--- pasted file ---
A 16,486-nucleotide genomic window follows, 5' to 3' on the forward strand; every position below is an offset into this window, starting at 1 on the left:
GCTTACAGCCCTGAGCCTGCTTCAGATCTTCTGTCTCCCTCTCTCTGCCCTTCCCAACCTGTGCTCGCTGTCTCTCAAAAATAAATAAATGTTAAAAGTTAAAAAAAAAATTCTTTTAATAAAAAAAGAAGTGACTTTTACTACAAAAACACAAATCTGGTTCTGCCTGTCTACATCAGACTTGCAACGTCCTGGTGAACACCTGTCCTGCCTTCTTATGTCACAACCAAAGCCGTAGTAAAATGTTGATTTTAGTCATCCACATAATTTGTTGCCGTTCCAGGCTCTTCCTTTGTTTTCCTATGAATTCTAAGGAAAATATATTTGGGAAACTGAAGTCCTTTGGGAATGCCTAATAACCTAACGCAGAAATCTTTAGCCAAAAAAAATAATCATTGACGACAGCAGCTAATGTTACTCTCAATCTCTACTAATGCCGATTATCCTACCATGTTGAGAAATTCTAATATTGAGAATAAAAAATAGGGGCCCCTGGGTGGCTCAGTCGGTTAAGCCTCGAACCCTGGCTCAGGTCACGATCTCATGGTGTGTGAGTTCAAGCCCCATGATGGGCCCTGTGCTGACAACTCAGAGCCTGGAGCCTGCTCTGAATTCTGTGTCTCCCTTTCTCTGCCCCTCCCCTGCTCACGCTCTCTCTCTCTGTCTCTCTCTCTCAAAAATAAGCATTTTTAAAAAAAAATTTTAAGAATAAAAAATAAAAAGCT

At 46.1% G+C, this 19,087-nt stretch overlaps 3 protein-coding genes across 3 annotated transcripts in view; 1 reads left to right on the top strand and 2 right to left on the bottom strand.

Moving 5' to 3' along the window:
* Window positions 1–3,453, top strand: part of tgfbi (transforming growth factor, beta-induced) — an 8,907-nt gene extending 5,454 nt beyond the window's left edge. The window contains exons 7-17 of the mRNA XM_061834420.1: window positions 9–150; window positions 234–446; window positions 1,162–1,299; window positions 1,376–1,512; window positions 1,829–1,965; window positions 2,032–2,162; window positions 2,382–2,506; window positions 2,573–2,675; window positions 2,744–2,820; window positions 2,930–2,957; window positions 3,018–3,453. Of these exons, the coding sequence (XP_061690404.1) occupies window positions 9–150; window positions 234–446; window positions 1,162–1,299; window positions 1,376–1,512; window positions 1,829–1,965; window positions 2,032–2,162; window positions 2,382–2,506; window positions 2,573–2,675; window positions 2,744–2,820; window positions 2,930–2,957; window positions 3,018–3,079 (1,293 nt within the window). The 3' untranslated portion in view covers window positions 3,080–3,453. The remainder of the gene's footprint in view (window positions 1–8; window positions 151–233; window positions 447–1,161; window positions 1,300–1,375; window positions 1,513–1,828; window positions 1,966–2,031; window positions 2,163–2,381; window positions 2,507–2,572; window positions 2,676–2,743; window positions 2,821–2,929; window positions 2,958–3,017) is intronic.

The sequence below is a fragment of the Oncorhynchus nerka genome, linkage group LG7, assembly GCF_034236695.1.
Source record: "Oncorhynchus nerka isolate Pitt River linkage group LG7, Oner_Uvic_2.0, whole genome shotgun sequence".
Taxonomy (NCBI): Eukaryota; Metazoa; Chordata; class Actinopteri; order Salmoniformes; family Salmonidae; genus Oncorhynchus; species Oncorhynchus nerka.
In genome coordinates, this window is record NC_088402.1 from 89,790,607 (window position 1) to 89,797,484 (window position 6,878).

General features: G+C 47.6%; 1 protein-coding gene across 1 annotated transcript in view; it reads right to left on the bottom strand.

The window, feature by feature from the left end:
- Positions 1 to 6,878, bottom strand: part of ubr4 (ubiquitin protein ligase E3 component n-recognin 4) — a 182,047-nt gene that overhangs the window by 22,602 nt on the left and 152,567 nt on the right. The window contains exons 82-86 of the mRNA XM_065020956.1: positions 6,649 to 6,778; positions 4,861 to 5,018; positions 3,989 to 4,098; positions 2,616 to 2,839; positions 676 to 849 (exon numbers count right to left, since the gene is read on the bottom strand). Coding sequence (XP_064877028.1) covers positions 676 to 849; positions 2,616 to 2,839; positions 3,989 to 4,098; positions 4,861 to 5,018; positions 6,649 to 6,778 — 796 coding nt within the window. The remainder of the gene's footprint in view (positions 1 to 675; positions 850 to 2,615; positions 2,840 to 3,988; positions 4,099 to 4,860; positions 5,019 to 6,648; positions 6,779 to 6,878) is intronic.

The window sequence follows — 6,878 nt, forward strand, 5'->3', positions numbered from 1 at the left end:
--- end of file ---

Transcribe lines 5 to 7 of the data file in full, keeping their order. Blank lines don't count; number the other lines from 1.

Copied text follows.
* Window positions 1–3,453, top strand: part of tgfbi (transforming growth factor, beta-induced) — an 8,907-nt gene extending 5,454 nt beyond the window's left edge. The window contains exons 7-17 of the mRNA XM_061834420.1: window positions 9–150; window positions 234–446; window positions 1,162–1,299; window positions 1,376–1,512; window positions 1,829–1,965; window positions 2,032–2,162; window positions 2,382–2,506; window positions 2,573–2,675; window positions 2,744–2,820; window positions 2,930–2,957; window positions 3,018–3,453. Of these exons, the coding sequence (XP_061690404.1) occupies window positions 9–150; window positions 234–446; window positions 1,162–1,299; window positions 1,376–1,512; window positions 1,829–1,965; window positions 2,032–2,162; window positions 2,382–2,506; window positions 2,573–2,675; window positions 2,744–2,820; window positions 2,930–2,957; window positions 3,018–3,079 (1,293 nt within the window). The 3' untranslated portion in view covers window positions 3,080–3,453. The remainder of the gene's footprint in view (window positions 1–8; window positions 151–233; window positions 447–1,161; window positions 1,300–1,375; window positions 1,513–1,828; window positions 1,966–2,031; window positions 2,163–2,381; window positions 2,507–2,572; window positions 2,676–2,743; window positions 2,821–2,929; window positions 2,958–3,017) is intronic.

The sequence below is a fragment of the Oncorhynchus nerka genome, linkage group LG7, assembly GCF_034236695.1.
Source record: "Oncorhynchus nerka isolate Pitt River linkage group LG7, Oner_Uvic_2.0, whole genome shotgun sequence".